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I asked a similar question over here:(, but then changed it and realized it's a different question now.

I want to make a script called which uploads files to various hosts and then notes the time the upload takes in a log file. Thanks to those who have helped me, I have a partial solution but I'm stuck:

I used this as a crontab (testing it for the first ten minutes after 11 am)

1,2,3,4,5,6,7,8,9,10     11     *     *     *          /usr/bin/time -a /usr/local/apache/sites/$MYEMPLOYER/upload_test/output.log  /usr/local/apache/sites/$MYEMPLOYER/upload_test/

upload_test/ has these files in it:

upload_test/output.log upload_test/uploadtest.gif upload_test/

output.log is a text file that I renamed as a .log file. It's blank. Before I put it there, I was getting messages that said "this file doesn't exist". I thought it'd create one for me but I guess not. After I created it, it kept saying in the crontab mails that I couldn't write to it until I changed its permissions, so I did.

uploadtest.gif is a gif is this:



quote USER $USER
put $FILE

exit 0

The message that cron sends to me is:

0.00user 0.00system 0:00.02elapsed 0%CPU (0avgtext+0avgdata 0maxresident)k
0inputs+0outputs (0major+253minor)pagefaults 0swaps

But no ftp has taken place and nothing it written in output.log.

share|improve this question
+1 for "cronjobbable" - Lewis Carroll would be proud. – Dennis Williamson Sep 30 '09 at 23:18
Does the "/usr/bin/time -a ..." command work by itself at the shell? If so, then the issue might involve the way cron is set up. The scripts themselves are okay - maybe you should accept one of the answers here and post a new question about cron... (more people will see the new question about cron, but not come back to this one) – weiji Oct 7 '09 at 21:36

3 Answers 3

up vote 0 down vote accepted

Create another script that runs the second command. Call the second script from cron.

You will need to make sure you are using absolute paths for everthing because cron starts in a different directory than the script.

share|improve this answer

Your questions:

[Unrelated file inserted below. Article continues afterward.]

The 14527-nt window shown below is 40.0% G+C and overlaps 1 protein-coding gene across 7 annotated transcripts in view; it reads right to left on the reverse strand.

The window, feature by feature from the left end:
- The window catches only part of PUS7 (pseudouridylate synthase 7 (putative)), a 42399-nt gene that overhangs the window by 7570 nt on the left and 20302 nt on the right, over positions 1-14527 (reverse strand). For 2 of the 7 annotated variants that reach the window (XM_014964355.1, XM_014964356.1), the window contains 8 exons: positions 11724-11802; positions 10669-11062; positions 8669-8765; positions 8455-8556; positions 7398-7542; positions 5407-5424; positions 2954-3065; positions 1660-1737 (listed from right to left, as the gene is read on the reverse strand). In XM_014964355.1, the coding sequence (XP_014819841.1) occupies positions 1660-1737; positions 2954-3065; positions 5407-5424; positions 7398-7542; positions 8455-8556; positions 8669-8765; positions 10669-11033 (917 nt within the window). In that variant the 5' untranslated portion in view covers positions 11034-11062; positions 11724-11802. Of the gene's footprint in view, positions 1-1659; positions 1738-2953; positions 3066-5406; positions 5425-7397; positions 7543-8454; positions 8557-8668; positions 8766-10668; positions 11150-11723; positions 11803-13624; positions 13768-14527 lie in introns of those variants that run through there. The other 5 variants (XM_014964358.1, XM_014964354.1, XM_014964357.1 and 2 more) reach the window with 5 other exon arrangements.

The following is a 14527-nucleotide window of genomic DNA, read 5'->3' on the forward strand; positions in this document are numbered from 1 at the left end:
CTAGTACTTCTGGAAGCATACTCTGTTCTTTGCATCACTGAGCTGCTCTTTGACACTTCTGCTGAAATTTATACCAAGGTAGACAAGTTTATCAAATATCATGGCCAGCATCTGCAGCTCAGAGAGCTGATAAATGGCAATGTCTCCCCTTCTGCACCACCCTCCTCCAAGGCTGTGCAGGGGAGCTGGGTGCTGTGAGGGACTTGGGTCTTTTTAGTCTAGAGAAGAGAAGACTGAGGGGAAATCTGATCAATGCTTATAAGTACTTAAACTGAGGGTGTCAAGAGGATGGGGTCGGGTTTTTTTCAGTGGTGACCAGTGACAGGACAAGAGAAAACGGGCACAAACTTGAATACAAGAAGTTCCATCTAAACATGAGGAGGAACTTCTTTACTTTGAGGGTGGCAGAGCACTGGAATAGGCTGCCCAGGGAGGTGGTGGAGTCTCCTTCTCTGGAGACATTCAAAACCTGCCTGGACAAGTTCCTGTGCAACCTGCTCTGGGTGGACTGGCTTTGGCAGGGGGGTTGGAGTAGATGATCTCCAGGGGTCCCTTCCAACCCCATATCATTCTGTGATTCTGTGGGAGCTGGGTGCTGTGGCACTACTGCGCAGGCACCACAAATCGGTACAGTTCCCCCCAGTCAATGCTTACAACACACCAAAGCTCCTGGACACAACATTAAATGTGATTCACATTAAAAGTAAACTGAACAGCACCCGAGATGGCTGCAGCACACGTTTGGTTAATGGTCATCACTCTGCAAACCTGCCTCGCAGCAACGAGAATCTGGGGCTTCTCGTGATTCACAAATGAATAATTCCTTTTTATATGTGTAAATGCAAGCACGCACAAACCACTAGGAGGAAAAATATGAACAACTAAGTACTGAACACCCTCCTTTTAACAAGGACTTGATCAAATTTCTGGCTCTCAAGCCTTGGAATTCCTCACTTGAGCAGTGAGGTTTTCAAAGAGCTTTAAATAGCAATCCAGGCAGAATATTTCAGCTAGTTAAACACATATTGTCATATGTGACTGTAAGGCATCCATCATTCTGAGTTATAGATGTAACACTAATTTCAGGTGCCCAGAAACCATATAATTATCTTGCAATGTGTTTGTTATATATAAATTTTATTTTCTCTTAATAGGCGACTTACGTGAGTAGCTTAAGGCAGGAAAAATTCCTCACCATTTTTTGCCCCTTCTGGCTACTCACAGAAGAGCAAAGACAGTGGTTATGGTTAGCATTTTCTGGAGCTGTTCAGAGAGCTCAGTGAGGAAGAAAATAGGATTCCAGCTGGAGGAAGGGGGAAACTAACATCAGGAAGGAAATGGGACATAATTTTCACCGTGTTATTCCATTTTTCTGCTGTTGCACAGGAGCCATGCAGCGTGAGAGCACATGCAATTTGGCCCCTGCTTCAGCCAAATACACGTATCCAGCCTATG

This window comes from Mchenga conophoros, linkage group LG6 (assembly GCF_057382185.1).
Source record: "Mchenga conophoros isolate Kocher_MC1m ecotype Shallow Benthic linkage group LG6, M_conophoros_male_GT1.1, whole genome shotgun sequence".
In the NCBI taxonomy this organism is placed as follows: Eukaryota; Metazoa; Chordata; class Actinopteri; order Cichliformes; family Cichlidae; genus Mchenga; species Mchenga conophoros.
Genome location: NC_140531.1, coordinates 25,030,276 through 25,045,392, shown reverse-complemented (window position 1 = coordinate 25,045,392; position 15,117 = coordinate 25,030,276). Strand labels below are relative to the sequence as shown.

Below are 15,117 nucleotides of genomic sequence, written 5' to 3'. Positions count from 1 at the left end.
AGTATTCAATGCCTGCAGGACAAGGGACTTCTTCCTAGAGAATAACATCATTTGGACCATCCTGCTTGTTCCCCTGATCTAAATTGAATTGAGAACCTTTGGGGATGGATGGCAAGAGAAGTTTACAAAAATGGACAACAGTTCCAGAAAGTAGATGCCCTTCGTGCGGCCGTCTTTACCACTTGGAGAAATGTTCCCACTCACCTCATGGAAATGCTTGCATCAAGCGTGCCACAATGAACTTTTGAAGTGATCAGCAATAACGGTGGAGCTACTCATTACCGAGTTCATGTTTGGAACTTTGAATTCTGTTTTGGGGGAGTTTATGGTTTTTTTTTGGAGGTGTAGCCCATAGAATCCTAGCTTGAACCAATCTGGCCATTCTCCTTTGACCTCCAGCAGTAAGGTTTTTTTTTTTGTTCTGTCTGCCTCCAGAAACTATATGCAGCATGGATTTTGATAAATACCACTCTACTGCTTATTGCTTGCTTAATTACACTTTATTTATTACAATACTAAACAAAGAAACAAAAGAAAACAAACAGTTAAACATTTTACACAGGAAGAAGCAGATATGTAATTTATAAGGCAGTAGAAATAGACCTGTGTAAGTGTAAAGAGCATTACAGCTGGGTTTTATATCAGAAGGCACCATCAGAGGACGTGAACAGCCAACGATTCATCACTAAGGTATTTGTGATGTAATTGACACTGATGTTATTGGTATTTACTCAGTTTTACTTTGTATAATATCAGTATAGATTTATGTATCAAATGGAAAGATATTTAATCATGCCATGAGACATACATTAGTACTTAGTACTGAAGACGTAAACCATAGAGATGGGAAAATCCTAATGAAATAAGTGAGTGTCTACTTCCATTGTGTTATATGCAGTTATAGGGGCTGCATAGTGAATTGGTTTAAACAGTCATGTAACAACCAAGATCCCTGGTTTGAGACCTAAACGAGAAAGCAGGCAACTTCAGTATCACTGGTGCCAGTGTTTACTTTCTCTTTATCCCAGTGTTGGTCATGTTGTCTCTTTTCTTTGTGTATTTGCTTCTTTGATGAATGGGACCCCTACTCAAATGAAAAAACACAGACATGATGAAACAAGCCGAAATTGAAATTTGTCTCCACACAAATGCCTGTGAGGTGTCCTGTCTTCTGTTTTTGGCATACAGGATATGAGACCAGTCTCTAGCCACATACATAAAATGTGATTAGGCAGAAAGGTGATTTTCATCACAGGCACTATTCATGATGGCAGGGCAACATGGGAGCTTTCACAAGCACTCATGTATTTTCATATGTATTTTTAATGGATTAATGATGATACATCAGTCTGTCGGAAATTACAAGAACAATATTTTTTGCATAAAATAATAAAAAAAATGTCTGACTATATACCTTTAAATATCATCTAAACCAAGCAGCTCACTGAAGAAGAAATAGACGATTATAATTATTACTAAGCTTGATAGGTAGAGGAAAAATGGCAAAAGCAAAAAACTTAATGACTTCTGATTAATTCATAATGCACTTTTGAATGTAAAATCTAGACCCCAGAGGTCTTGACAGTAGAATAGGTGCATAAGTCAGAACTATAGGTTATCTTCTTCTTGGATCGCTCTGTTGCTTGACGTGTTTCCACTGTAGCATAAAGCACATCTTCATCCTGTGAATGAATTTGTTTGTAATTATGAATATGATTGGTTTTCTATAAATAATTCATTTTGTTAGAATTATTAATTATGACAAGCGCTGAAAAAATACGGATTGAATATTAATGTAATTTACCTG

• Where do I put this part, which tells it to save the data to a log?

    You edit your crontab file to add a cron entry. The cron entry contains information regarding what command to run and when to run it. For example, here is a cron entry that you might use:

    0 2 * * * /usr/bin/time -a ~/output.log ~/

    This entry says to run the command at 2AM every day (minute 0, hour 2, every day of the month, every month, every day of the week). For more info on the crontab syntax, you can check out .

    To make a cron entry, use the command crontab -e which will load up a vi text editor. Enter the line above and then save it. This creates the cron job. If you don't know vi, just follow this:

    • from the shell, enter crontab -e to start editing
    • press i to enter Insert mode
    • enter the line as above
    • press ESC to exit Insert mode
    • press : to switch to Command mode - you will see the cursor at the bottom of the screen
    • enter wq and hit Enter - this Writes and Quits the file. You should see a message like crontab: installing new crontab.

    If you run into any problems using vi, use ESC a few times to exit whatever mode it's in, do : to enter Command mode, and then q! to force a quit (i.e., quit without saving anything), and then try again from the beginning.

  • It refers to the script itself so does it need to be separate from the script?


share|improve this answer
What version of cron requires tabs and not spaces? – glenn jackman Oct 1 '09 at 1:16
Sorry about that - I learned it that way from somewhere and just stuck with it that way. Mostly because I don't like using vi. Thanks for pointing out my slop - I've fixed my answer. – weiji Oct 1 '09 at 20:49
You aren't forced to use vi. If you prefer something like pico, use the command "VISUAL=/usr/bin/pico crontab -e". Better yet, if you have and editor preference, set the environment variables VISUAL and EDITOR to the full path of your editor in your .bashrc. – bstpierre Oct 1 '09 at 22:10
@bstpierre - good point. Although my issue is that the preference isn't stronger than the inertia :) – weiji Oct 1 '09 at 22:28

You might want to check out "ncftp". It would condense your upload command into "ncftpput -u $USER -p $PASSWD $HOST / $FILE", and then you wouldn't need the script at all, just put the whole command into your crontab:

0 2 * * * /usr/bin/time -a ~/output.log ncftpput -u $USER -p $PASSWD $HOST / $FILE
share|improve this answer
I tried to do it how you said: /usr/bin/time -a /usr/local/apache/sites/consumercompare/upload_test/output.log ncftpput -u nextadvi -p ne#541pal / /usr/local/apache/sites/consumercompare/upload_test/uploadtest.gif but the ftp doesn't happen, the output.log is blank and the cron email I get is: 0.00user 0.00system 0:00.03elapsed 0%CPU (0avgtext+0avgdata 0maxresident)k 0inputs+0outputs (0major+255minor)pagefaults 0swaps – pg. Oct 2 '09 at 18:43

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